Israel saw a record-breaking number of new coronavirus cases on Wednesday, reaching an all-time high of 16,115 – more than double the number of new cases recorded just a few days earlier on Sunday.
Two 6-year-olds with serious underlying conditions died of the virus on Thursday.
With the highly contagious omicron variant causing a surge in infection, Israel recently approved second booster shots for the immunocompromised and people aged 60 and up.
The R number – the average number of people each coronavirus carrier infects – has risen to 1.99, the highest since June.
The number of patients in serious condition has increased slightly to 134, only one more than the previous day but 37 more than a week ago, continuing a trend in which omicron is causing a much slower increase in serious cases than the delta variant. Of the 134 serious cases, 41 are on ventilators.
While 14 percent of Israelis aged 20 and over are unvaccinated, they make up 64 percent of serious cases. The data is more stark among the elderly, with the 7 percent of Israelis over 60 unvaccinated accounting for 46 percent of serious cases.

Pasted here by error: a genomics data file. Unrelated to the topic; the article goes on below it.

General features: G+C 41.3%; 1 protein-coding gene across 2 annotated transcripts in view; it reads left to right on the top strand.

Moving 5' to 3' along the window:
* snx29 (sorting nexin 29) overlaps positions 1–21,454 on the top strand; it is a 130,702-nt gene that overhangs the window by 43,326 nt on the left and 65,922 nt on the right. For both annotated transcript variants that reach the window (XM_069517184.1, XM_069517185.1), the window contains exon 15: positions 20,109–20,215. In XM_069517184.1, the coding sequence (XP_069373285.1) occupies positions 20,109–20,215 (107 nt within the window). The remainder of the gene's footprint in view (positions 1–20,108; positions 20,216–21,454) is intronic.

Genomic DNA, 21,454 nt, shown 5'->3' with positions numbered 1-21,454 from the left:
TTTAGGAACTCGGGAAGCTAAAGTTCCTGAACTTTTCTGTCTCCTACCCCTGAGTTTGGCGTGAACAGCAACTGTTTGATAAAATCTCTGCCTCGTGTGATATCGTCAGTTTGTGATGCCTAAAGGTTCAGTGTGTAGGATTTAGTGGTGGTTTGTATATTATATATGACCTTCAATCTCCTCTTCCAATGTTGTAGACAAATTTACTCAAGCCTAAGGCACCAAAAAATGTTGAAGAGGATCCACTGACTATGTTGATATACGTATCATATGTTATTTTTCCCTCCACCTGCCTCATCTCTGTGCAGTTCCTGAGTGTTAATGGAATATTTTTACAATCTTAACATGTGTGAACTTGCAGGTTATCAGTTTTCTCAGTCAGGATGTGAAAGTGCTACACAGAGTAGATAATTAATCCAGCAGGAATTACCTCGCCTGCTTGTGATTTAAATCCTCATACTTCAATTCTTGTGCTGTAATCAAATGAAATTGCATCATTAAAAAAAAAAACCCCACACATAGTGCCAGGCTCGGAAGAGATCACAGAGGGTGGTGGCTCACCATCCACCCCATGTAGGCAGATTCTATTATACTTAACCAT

Two people died of the virus on Wednesday, bringing the total death toll to 8,253 since the pandemic struck the country in March 2020.
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The past week saw a total of 61,080 new cases, an increase of 276 percent over the previous week. The increase in new serious cases was smaller over the same time period, at 65 percent. Meanwhile, seven people died of the virus, an increase of a little under 17 percent in the past week.
On Wednesday, the Health Ministry announced changes to its testing requirements amid a spike in demand for PCR swab tests. Health Minister Nitzan Horowitz announced that beginning on Friday, vaccinated, healthy Israelis under the age of 60 who have come into contact with coronavirus carriers can take a rapid home test to be exempt from isolation, thereby avoiding long lines at testing sites. According to the new guidelines, the ministry will reserve PCR tests for people aged 60 and older, as well as for high-risk groups.
This will mean that the Health Ministry's data on new infections will become less accurate from Friday, when the new regulations come into effect, with more people using antigen tests at home and fewer people reporting their results.